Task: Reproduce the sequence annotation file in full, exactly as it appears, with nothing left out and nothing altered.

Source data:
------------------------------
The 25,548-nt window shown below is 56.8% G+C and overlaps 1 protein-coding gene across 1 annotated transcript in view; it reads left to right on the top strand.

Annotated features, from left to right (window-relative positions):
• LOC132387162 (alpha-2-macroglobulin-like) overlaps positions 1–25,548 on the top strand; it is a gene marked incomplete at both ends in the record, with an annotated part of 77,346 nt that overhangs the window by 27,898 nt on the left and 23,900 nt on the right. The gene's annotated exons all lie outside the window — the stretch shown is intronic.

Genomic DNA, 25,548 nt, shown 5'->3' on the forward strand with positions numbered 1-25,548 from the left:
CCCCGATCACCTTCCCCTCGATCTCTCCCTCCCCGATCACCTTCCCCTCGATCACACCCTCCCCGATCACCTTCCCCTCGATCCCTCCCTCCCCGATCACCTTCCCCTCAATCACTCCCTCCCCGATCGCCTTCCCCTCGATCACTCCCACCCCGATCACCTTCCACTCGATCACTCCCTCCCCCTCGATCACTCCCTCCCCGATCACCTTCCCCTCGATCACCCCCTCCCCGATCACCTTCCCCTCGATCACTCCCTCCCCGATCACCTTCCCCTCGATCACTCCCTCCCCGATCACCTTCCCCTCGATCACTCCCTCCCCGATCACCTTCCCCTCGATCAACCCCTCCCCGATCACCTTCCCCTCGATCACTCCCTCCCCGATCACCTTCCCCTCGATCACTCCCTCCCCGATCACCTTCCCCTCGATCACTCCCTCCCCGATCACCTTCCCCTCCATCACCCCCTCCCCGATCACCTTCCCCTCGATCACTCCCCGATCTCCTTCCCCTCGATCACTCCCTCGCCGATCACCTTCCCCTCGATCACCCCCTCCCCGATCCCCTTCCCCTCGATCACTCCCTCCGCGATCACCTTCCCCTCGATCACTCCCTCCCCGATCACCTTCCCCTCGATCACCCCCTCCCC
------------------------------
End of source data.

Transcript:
The 25,548-nt window shown below is 56.8% G+C and overlaps 1 protein-coding gene across 1 annotated transcript in view; it reads left to right on the top strand.

Annotated features, from left to right (window-relative positions):
• LOC132387162 (alpha-2-macroglobulin-like) overlaps positions 1–25,548 on the top strand; it is a gene marked incomplete at both ends in the record, with an annotated part of 77,346 nt that overhangs the window by 27,898 nt on the left and 23,900 nt on the right. The gene's annotated exons all lie outside the window — the stretch shown is intronic.

Genomic DNA, 25,548 nt, shown 5'->3' on the forward strand with positions numbered 1-25,548 from the left:
CCCCGATCACCTTCCCCTCGATCTCTCCCTCCCCGATCACCTTCCCCTCGATCACACCCTCCCCGATCACCTTCCCCTCGATCCCTCCCTCCCCGATCACCTTCCCCTCAATCACTCCCTCCCCGATCGCCTTCCCCTCGATCACTCCCACCCCGATCACCTTCCACTCGATCACTCCCTCCCCCTCGATCACTCCCTCCCCGATCACCTTCCCCTCGATCACCCCCTCCCCGATCACCTTCCCCTCGATCACTCCCTCCCCGATCACCTTCCCCTCGATCACTCCCTCCCCGATCACCTTCCCCTCGATCACTCCCTCCCCGATCACCTTCCCCTCGATCAACCCCTCCCCGATCACCTTCCCCTCGATCACTCCCTCCCCGATCACCTTCCCCTCGATCACTCCCTCCCCGATCACCTTCCCCTCGATCACTCCCTCCCCGATCACCTTCCCCTCCATCACCCCCTCCCCGATCACCTTCCCCTCGATCACTCCCCGATCTCCTTCCCCTCGATCACTCCCTCGCCGATCACCTTCCCCTCGATCACCCCCTCCCCGATCCCCTTCCCCTCGATCACTCCCTCCGCGATCACCTTCCCCTCGATCACTCCCTCCCCGATCACCTTCCCCTCGATCACCCCCTCCCC